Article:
Cicilline: I didn’t tell my staff to bypass City Council

Congressman David Cicilline says as mayor he never told anyone in his administration to bypass the City Council by transferring money out of Providence’s reserve funds without approval, as alleged in a report set for release this morning.

“I did not, nor would I ever direct anyone who worked for me, to bypass any required Council approval,” Cicilline said Tuesday during a half-hour interview with in his Pawtucket district office. Asked if that meant such an action – if taken – happened without his approval, he replied: “That is correct.”

A summary of the report by former Carcieri cabinet member Gary Sasse and Internal Auditor Matt Clarkin was obtained Tuesday by It alleges “dysfunctional financial management” by the Cicilline administration “severely worsened” Providence’s problems amid a severe recession and deep cuts in state aid.

Cicilline declined to comment on those charges before the report’s formal release but said he would be “happy” to discuss it once he has had a chance to read it.

According to the report, Providence failed to complete its annual financial audit by Dec. 31 – as required by state and local law – “for the first time in more than a decade” last year.

Cicilline said he did not know why that happened. “That’s a question for the director of administration, who I think is responsible for shepherding that,” he said. He also said it was unclear to him which four required budget documents referred to in the report were apparently not submitted to the council as required by law.

During the interview, Cicilline reiterated the defense of his mayoralty he has been offering since Mayor Angel Taveras declared a “Category 5” financial emergency in Providence last month, arguing the city’s problems stemmed primarily from the deep recession and a 19% drop in state aid since 2008.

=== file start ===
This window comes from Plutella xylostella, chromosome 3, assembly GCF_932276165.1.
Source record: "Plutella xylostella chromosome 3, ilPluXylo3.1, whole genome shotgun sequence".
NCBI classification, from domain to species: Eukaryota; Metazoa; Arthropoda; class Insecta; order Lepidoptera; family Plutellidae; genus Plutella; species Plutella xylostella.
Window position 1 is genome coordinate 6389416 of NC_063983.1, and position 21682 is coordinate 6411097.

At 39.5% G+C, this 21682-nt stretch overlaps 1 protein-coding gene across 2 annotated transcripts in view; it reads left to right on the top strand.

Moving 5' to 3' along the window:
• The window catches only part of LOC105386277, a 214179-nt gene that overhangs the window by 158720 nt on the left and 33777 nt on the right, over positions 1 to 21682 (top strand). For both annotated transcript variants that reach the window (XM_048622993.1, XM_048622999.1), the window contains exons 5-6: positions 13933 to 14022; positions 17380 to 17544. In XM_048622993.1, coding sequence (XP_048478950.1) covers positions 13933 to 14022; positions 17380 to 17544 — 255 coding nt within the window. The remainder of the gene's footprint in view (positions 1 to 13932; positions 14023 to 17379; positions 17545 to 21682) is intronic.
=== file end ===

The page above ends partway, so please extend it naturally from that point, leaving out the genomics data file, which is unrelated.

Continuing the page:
“Were it not for the more than $50 million that was cut by the state, we would not have even had a challenge,” he said.

Asked whether city officials failed to properly manage its municipal accounts, Cicilline said: “I suspect there is always room for improvement in the oversight of financial controls in any city government, and I’m sure Providence is no exception.”

But, he continued, “I don’t think that it changes the cause of the challenges that Providence faces. You could have all the finest controls and oversight in the world – it is not going to make up for a $50 million cut in revenue, it’s not going to make up for a really deep recession and declining revenues, it’s not going to make up for the loss of federal stimulus money,” he added.

Taveras has been faced with a larger-than-expected budget shortfall because of lower revenue projections and a changing set of economic circumstances, Cicilline said, emphasizing that he gave Taveras’ team the same set of financial documents possessed by his own administration at the time of the transition.

But Cicilline declined to offer any critique of Taveras and his handling of the situation. “You’ll never find me being critical of my successor,” he said. “I think that we all need to support the new mayor.”

This is the first of two articles based on my interview with Congressman Cicilline. Tomorrow, find out why he sees an opportunity for Democrats in the budget passed last week by House Republicans – and what surprises him about Washington.

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